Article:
Iain Thomas

10 QUESTIONS: Iain Thomas

DJAMEELA DOLLIE chats to the author of the #1 bestseller, I Wrote This For You

BY DJAMEELA DOLLIE

Iain S Thomas is the co-author of the #1 bestseller, I Wrote This For You, a combination of poetic observations and photography. His second book, Intentional Dissonance, was published in December last year. Thomas is currently based in Cape Town, where he is working on a novel, provisionally titled How To Be Happy.

How did you come up with the idea behind I Wrote This for You?

I tell the whole story on the last entry on www.iwrotethisforyou.me but, essentially, it was after a conversation with my old art teacher. I was struck by how alone people are in the world and how shallow my occupation in advertising was. Advertising is a very “me-centric”, narcissistic industry, driven by the pursuit of fame and awards, and I wanted to do something that went against that — something for people who feel alone; for all the “yous” out there, instead of just me.

How did you and Jon Ellis, the photographer, meet?

We’ve never met in real life, mostly because I live here in South Africa and he lived in Japan and now Germany. We used to hang out on some of the same websites and IRC channels back in the day and when I began work on I Wrote This For You, he’d just started taking up photography and we gave each other a reason to go forward with this together.

What is it like to collaborate with someone on the other side of the world?

It’s quite nice actually, it’s hard to get on each other’s nerves.

Did you ever provide him with any creative direction and vice-versa?

No, I think we respect each other too much, the process is very organic. Jon doesn’t tell me what to write; I don’t tell him what to photograph.

What is your favourite entry?

That’s hard. But, for some reason, the one I’ve always loved is called The Sweet Release, which just reads, “If you blur your eyes, the streetlights become hundreds of ghosts going home.”

Whenever I would drive from a party in Cape Town, back along the highway, the lights above it always looked to me like they were souls leaving the earth to go home. That picture in my head and that thought have always been special for me.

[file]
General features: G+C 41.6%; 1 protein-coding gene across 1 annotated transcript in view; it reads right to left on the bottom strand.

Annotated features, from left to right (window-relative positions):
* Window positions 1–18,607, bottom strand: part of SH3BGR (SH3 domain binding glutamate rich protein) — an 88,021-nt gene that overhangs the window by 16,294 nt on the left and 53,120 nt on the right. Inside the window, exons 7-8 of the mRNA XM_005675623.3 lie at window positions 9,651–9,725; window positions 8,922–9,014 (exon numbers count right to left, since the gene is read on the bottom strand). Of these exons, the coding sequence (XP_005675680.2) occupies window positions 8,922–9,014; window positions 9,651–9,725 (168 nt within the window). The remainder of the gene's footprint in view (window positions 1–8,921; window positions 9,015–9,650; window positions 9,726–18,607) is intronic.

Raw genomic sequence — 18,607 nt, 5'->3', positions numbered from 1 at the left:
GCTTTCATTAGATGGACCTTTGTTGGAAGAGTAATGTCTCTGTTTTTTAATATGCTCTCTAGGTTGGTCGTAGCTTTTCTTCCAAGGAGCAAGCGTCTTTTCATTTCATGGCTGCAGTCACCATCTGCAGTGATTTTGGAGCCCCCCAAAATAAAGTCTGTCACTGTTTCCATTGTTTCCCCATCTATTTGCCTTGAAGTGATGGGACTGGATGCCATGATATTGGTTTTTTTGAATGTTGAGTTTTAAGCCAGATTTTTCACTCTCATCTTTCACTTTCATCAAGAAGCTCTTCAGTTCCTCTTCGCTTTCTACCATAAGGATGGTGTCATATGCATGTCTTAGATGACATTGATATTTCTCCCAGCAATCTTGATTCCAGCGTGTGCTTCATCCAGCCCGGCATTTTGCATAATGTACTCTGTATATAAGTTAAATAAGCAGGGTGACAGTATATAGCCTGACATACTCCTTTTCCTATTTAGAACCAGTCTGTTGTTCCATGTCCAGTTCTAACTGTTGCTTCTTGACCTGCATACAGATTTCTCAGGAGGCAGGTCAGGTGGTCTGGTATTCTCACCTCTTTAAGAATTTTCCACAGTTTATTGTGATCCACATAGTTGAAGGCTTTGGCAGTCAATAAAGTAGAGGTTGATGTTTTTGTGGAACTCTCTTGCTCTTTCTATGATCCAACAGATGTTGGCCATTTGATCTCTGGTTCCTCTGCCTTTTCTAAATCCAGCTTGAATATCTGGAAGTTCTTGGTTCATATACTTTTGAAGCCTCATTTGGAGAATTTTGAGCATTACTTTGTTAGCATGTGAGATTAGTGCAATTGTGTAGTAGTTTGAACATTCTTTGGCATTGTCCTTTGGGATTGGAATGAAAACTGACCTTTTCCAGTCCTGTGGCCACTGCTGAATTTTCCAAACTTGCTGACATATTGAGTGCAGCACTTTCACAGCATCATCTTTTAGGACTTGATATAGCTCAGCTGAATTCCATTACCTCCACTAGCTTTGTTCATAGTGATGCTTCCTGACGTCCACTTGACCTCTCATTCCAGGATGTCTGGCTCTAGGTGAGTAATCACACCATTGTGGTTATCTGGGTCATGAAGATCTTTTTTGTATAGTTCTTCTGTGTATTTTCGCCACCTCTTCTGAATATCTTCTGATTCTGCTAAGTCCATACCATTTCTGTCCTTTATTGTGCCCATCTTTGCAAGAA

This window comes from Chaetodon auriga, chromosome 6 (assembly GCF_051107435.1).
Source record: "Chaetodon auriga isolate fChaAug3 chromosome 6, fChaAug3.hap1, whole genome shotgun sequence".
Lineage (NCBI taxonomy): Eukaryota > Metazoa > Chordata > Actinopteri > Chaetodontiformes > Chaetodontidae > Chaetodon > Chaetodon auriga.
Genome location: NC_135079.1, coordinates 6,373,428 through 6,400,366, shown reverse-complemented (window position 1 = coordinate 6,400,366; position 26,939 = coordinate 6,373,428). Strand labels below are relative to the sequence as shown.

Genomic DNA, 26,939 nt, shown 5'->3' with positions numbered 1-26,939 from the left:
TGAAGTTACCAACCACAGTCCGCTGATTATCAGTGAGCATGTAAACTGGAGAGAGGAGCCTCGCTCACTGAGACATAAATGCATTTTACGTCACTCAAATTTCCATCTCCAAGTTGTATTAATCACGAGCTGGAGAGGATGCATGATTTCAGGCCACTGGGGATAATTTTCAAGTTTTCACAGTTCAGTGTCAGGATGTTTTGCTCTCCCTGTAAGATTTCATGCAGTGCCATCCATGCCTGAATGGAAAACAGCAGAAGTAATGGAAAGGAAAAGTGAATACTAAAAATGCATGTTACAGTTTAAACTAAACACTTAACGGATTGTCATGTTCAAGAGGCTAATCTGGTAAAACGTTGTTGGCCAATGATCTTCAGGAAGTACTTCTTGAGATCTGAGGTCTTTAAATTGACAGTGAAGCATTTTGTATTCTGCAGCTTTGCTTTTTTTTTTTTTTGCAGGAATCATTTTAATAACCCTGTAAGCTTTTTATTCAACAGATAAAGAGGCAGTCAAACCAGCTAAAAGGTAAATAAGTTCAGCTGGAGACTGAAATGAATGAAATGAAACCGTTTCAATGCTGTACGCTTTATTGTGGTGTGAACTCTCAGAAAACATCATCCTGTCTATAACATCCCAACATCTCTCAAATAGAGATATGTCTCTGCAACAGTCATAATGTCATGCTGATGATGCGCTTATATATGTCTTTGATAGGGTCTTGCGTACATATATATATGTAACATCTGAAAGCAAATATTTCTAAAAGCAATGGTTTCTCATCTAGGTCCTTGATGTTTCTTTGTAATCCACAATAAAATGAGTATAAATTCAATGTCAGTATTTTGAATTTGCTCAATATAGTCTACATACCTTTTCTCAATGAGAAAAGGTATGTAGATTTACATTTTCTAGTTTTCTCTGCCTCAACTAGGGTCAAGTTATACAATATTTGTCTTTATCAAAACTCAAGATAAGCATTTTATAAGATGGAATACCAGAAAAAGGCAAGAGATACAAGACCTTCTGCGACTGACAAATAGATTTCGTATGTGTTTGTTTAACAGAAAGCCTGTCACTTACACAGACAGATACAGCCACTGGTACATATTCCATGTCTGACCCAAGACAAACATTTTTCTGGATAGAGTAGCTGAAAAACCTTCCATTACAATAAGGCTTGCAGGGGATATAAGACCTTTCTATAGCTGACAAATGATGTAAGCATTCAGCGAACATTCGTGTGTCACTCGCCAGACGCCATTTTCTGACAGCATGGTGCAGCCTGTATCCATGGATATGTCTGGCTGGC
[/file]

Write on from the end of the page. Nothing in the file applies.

What inspired the transition from blog to book?

We always planned it as a book and intended the blog as a space to plan the book, which then blew up on its own. It was a hard sell to the publishing industry but I think being a #1 bestseller for more than a year validated our efforts.

What does paper give you that the web doesn’t?

I’m very ambivalent about the idea of paper versus pixels, I think the medium isn’t as important as the message but, at the same time, I know that the medium tends to shape the message. It’s very easy for people to get lost in the “Find A Random Entry” button on the blog, but there’s something to be said for the tangibility of being able to flip through a book. I don’t know. I think I’m a bit defensive because there seems to be a bias in the publishing industry towards anything that starts out on the web (which I think will be the death of those who don’t adapt to that). The Internet is the democracy of ideas and that should be celebrated, not feared.

I Wrote This For You is big in the Philippines. Why do you think this is?

It’s big in a bunch of places across the world, but I think the guys from the Philippines are just louder and less afraid of expressing themselves. I’m not quite sure that I know why — I’ll have to visit at some point — but I think I’ve always tried to keep the ideas and the language simple and that allows anyone in any language, even if English isn’t their first, to find meaning in it. It hasn’t been announced yet, but the book is in the process of being translated into several other languages.

Why have you decided to bring the project to an end?

Again, I tell the story in detail in the last entry on www.iwrotethisforyou.me but, in summary, I found that trying to write something new every day, after writing more than 1000 entries since 2007, was starting to become harder and harder and that I was starting to repeat myself. Jon and I also agreed that if it ever became work, we’d stop. We’re friends first, above all else. I think I could repeat myself forever and I know our sales would increase if I was to do so, but money and success isn’t as important as a sense of wellbeing. As someone else said, “You can sell your time but you can never buy it back again.”

Perhaps, most importantly, I found that in order to write something emotionally charged, I had to intentionally put myself into quite a dark space every day and that started to have a serious effect on my mental health. I guess it’s obvious that it would, in retrospect, but I think people can trick themselves into believing that the things they repeatedly do, don’t necessarily affect them. But we are our repetitions. I’m proud of what Jon and I did but I’m not going back there for the foreseeable future.

What’s next?

The manuscript for what will probably be the last I Wrote This For You book, I Wrote This For You: Just The Words, has just gone off to the publishers. It’s a definitive collection of entries from the project and contains a lot of new material that was supposed to go onto the blog before we ended it. I’m busy writing my next novel, How To Be Happy, which I’m quite excited about and, if I ever get around to it, I’ll be recording an audio album of readings from the project. I think whether I have 5 or 5 000 000 readers, I’ll always be writing or creating something.

Iain Thomas

Comments

comments

Leave a Comment